Notorious SF: Dan White


Disgraced former supervisor Dan White committed suicide in the garage of this Excelsior District home after a failed attempt to return to a normal life upon his release from prison for the 1978 murders of Mayor George Moscone and Supervisor Harvey Milk. The suicide in 1985 was the final chapter of the tragic assassinations that changed San Francisco forever. 

In 1978, disgruntled White resigned from the Board of Supervisors, frustrated by the low salary - $9,600 a year - then paid to members of the board. Soon he had a change of heart and asked popular Mayor George Moscone to reappoint him to the position. Moscone said no. On the evening of November 27, White entered City Hall through a window on the lower level, north. (At the time, this area was a supervisors' parking area. Today, the window that White entered is now a door.) White, a former policeman and fireman, shot and killed Moscone and gay Supervisor Harvey Milk. San Franciscans were indescribably shocked when Board President Dianne Feinstein announced that the mayor and Milk had been killed and Dan White was the suspect. Feinstein was sworn in as the new mayor as the entire City mourned for leaders Moscone and Milk. On May 21 the following year, White was convicted of voluntary manslaughter. The jury accepted a diminished capacity defense based on testimony that White was suffering from untreated depression. In doing so, the jury rejected first degree murder charges. The so-called Twinkie defense is a widely accepted misinterpretation of White's diminished capacity argument. Even the San Francisco Chronicle reported that White claimed his mind was fogged by too much sugar on the night of the murders. In reality, White's new found junk food habit was offered as evidence of his depression, not as the cause of it. Outraged San Franciscans responded to the court's decision to slap White on the wrist for killings (7 year sentence) by rioting at City Hall, the "White Night Riot." White was paroled in 1984 after serving just five years and a little more than a month behind bars at Soledad Prison. In 1985 he returned to San Francisco despite a request by Feinstein for White, the most reviled man in the City's history, to stay away.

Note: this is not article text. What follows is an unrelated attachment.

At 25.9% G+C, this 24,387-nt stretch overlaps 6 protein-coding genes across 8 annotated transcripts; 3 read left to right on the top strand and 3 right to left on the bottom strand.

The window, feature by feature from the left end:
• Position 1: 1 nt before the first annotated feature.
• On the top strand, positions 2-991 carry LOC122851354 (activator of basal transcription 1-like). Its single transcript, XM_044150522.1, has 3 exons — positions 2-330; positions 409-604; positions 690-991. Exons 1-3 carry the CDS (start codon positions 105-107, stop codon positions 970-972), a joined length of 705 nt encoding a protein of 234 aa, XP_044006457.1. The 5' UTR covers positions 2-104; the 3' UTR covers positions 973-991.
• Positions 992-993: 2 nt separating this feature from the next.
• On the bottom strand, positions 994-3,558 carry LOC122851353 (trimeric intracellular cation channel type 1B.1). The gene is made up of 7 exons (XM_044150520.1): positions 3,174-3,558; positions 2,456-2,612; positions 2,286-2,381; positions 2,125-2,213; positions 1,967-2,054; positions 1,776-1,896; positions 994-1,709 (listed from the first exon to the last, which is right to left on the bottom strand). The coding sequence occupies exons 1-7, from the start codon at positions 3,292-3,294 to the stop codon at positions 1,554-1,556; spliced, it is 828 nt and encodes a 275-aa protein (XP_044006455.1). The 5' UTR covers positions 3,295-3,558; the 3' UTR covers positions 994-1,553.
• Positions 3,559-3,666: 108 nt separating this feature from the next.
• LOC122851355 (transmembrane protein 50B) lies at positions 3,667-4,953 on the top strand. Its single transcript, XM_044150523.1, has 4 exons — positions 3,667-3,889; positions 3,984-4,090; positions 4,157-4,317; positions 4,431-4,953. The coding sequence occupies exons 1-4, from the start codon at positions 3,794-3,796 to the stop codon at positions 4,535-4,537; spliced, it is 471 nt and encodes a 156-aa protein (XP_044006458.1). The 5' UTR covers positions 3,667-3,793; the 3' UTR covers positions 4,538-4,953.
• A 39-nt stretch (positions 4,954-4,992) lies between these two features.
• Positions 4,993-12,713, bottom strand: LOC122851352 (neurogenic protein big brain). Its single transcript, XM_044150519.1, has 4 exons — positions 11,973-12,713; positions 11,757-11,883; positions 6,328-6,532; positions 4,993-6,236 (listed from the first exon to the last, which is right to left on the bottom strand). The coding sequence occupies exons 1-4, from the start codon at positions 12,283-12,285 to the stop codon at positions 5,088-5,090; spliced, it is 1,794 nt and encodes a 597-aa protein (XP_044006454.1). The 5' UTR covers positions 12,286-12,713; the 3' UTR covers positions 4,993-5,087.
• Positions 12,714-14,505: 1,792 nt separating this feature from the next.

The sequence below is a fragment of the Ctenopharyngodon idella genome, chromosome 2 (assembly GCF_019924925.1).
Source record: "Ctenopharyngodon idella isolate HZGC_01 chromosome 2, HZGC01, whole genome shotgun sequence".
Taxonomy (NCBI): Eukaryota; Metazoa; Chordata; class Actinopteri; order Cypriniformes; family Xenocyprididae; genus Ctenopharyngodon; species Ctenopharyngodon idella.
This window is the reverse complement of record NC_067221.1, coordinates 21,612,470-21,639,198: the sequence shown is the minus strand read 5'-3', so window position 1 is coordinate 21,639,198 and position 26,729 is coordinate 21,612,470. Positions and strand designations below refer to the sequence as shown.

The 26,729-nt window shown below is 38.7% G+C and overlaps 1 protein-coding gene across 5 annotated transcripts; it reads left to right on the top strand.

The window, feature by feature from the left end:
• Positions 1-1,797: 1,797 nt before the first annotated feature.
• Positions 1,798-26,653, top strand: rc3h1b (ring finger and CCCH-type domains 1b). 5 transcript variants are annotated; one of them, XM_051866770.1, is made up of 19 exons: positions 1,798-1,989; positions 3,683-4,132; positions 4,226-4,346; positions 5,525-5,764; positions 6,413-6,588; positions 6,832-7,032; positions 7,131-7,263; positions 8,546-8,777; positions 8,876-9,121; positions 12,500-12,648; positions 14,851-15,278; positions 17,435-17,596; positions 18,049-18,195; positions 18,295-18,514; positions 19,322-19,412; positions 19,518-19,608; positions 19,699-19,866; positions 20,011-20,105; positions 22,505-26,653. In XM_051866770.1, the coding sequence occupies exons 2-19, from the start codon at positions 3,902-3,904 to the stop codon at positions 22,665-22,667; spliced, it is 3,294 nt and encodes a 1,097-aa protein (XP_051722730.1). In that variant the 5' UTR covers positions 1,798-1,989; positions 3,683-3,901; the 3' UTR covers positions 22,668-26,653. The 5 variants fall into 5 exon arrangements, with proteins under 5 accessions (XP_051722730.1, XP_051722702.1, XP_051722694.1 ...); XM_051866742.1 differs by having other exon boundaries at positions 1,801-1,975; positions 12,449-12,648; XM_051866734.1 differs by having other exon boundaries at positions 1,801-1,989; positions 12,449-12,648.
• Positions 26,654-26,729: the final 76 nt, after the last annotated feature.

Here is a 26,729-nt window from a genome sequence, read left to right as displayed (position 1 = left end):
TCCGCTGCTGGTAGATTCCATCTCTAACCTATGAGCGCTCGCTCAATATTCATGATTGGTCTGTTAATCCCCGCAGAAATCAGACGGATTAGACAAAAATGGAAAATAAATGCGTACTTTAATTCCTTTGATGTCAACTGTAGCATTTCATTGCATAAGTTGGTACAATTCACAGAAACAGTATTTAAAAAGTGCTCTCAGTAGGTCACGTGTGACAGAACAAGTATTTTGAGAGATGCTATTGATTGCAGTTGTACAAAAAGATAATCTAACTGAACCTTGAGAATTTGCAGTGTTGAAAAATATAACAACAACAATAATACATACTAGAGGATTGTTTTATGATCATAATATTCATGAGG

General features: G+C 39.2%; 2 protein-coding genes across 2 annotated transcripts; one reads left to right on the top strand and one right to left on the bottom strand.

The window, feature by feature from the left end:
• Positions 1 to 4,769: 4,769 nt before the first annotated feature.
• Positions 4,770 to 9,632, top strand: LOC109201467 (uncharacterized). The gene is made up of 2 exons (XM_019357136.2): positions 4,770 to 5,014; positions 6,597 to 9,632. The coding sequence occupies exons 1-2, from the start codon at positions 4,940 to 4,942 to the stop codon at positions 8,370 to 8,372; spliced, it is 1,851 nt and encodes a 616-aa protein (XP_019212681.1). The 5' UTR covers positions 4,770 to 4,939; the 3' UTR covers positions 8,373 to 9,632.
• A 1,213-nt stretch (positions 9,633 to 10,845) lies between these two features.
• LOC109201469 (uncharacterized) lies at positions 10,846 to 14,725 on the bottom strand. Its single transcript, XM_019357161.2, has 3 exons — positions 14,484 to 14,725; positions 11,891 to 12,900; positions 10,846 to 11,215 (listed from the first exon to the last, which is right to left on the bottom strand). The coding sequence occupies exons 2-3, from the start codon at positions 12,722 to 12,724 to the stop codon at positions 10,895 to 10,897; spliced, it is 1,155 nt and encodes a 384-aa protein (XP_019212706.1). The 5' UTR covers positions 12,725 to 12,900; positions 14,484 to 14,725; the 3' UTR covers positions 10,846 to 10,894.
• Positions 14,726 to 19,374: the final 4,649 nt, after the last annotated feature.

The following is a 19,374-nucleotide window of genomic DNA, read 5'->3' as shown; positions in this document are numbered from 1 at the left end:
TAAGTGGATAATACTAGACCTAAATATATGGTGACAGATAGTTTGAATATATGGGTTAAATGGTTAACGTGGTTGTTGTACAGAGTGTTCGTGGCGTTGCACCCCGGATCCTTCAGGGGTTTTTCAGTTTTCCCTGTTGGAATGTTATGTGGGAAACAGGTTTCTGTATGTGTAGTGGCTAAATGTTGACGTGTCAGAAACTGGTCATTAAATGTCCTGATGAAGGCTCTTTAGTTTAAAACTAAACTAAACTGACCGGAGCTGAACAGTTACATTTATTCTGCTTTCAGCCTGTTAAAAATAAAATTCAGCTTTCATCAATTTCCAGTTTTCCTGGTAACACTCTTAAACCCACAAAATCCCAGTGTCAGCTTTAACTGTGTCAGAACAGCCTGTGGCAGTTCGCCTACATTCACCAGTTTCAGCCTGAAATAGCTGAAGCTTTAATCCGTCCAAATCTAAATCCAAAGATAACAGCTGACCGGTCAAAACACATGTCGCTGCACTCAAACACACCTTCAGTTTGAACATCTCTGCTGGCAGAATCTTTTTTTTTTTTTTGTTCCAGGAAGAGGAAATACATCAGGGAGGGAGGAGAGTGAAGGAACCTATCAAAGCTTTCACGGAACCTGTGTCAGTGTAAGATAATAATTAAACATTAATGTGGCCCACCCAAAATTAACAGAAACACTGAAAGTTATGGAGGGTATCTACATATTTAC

Unable to make a new life for himself nor to escape the impact of his crimes, White attached a garden hose to the exhaust pipe of the family car, a yellow 1970 Buick Le Sabre and took his life on the morning of October 21, 1985. White, who left suicide notes to members of his family, died clutching family photos. An Irish ballad, "The Town I Loved So Well," sounded from a cassette player inside the Le Sabre as White filled the car with carbon monoxide. The body was discovered by White's brother, Tom, at White's 150 Shawnee Avenue residence shortly before 2 p.m. the same day.

Copyright 2001 Hank Donat home